Show that $f:X \to Y$ surjective if and only if for any $T \subseteq Y,T \ne \varnothing$ it is $f^{-1}(T) \ne \varnothing$.

My work:

$\boxed{\Longrightarrow}$ Let $T\subseteq Y,T\ne\varnothing$. So there exists $y \in T$, and since by hypothesis $f:X \to Y$ is surjective there exists $x \in X$ such that $f(x)=y$. So, by definition of preimage, it is $x \in f^{-1}(T)$, hence $f^{-1}(T) \ne \varnothing$. Since $T\subseteq Y,T \ne \varnothing$ is arbitrary, this holds for any $T\subseteq Y,T \ne \varnothing$.

$\boxed{\Longleftarrow}$: Let $T\subseteq Y, T \ne \varnothing$ such that $f^{-1}(T) \ne \varnothing$. By hypothesis $T \ne \varnothing$ and $f^{-1}(T) \ne \varnothing$, so there exist $x \in X$ such that $f(x) \in T$. By hypothesis this holds for any $T \subseteq Y$, so in particular this holds for $\bigcup_{T \subseteq Y} T$; since $T\subseteq Y$, it is $Y=\bigcup_{T \subseteq Y} T$ hence for any $y \in Y$ there exist $x \in X$ such that $f(x)=y$, thus $f:X \to Y$ is surjective.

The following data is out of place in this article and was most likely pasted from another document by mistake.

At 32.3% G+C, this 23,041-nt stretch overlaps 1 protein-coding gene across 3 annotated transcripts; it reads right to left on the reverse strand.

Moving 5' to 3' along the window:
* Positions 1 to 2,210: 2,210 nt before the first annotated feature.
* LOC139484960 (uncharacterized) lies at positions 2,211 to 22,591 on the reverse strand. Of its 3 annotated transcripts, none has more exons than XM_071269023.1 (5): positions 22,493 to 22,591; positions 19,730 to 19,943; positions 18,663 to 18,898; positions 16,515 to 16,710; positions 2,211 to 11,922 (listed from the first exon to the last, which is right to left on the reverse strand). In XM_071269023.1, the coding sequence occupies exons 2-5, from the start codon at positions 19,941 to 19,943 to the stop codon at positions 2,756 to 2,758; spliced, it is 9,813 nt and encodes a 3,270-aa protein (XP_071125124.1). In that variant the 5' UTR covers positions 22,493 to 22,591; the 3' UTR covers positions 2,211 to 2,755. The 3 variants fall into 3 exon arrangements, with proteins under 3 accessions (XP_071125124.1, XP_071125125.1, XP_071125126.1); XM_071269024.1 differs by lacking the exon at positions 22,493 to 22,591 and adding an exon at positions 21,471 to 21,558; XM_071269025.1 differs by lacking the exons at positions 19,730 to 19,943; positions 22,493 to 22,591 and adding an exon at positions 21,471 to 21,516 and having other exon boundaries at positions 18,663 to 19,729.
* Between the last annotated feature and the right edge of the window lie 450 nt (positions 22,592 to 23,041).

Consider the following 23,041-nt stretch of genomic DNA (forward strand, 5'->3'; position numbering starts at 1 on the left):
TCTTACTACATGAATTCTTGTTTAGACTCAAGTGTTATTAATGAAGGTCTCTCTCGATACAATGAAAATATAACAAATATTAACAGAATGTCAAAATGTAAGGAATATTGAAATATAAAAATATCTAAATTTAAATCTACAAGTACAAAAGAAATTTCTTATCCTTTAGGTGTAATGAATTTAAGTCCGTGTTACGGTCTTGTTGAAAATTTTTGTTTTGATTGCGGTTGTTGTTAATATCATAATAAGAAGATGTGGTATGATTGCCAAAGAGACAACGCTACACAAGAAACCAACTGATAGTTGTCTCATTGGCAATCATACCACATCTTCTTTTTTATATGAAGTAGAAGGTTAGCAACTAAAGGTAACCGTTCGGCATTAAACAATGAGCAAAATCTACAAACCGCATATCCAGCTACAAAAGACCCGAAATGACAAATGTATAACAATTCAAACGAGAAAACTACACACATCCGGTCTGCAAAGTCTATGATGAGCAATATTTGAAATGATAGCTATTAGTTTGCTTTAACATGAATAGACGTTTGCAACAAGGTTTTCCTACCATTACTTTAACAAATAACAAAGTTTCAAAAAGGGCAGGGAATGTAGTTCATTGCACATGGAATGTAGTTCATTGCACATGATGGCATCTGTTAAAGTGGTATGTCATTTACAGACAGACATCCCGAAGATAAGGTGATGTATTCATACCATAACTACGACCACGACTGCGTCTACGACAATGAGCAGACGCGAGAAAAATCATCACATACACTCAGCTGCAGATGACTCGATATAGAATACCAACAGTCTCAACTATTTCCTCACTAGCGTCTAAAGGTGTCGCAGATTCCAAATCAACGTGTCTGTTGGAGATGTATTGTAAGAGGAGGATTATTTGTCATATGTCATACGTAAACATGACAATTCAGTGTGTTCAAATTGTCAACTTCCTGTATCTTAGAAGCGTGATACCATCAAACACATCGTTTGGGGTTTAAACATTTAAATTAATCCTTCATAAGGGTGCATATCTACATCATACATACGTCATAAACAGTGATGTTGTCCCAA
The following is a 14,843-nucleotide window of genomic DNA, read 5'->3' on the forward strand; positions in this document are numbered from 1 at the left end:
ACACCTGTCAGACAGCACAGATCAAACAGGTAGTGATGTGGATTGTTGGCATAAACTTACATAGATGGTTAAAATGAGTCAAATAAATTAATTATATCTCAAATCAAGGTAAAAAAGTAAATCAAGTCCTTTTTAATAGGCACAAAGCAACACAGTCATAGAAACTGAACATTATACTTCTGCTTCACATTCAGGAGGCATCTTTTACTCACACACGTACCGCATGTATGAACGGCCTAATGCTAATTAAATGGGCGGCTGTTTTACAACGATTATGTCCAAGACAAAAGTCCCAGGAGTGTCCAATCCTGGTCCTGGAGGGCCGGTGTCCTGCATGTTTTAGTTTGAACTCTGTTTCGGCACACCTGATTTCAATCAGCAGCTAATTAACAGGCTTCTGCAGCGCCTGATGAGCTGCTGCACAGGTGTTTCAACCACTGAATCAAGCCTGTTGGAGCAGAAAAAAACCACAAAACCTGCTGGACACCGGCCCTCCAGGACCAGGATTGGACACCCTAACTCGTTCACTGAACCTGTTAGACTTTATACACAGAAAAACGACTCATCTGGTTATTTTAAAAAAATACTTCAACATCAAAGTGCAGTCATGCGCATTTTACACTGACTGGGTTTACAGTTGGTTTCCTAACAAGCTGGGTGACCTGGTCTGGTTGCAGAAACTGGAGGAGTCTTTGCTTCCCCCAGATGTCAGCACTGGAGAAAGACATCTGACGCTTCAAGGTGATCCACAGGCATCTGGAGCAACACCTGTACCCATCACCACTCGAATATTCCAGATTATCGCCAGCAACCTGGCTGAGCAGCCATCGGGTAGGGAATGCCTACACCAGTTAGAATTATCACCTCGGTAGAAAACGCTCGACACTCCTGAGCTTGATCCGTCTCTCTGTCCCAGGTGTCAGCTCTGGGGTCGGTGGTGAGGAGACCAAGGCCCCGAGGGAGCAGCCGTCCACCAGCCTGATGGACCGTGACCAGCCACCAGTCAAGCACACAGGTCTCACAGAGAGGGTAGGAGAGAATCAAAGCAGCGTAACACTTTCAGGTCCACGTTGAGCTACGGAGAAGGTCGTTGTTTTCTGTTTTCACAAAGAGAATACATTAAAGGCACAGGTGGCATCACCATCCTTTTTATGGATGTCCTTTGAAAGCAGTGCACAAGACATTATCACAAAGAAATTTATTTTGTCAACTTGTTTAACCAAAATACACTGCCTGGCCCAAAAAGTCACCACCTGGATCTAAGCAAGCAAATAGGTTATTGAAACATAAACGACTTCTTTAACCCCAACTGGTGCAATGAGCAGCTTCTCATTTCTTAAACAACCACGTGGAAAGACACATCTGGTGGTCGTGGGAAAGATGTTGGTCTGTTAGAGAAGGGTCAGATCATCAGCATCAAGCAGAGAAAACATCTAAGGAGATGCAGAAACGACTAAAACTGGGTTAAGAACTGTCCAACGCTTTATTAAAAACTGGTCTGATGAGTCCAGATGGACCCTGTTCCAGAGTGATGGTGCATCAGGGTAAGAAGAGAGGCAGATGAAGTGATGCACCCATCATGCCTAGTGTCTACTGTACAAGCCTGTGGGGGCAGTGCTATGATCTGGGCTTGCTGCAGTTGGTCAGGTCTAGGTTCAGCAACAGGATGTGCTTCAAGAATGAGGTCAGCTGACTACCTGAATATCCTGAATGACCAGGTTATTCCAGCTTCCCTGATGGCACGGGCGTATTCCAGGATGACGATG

Is this proof correct?

  • $\begingroup$ What is your definition of surjective? $\endgroup$
    – cat
    Commented Mar 22, 2022 at 1:22
  • $\begingroup$ This looks pretty good. You could probably make the second direction a little cleaner though. Maybe try something like this: pick $y\in Y$. We need to find $x\in X$ with $f(x)=y$. Note that $\{y\}\subseteq Y$ is a nonempty subset of $Y$. Thus the assumption says that $f^{-1}(\{y\})$ is nonempty in $X$. So there is an element $x\in X$ such that $f(x)\in\{y\}$ and hence $f(x)=y$ as desired $\endgroup$
    – wormram
    Commented Mar 22, 2022 at 1:24


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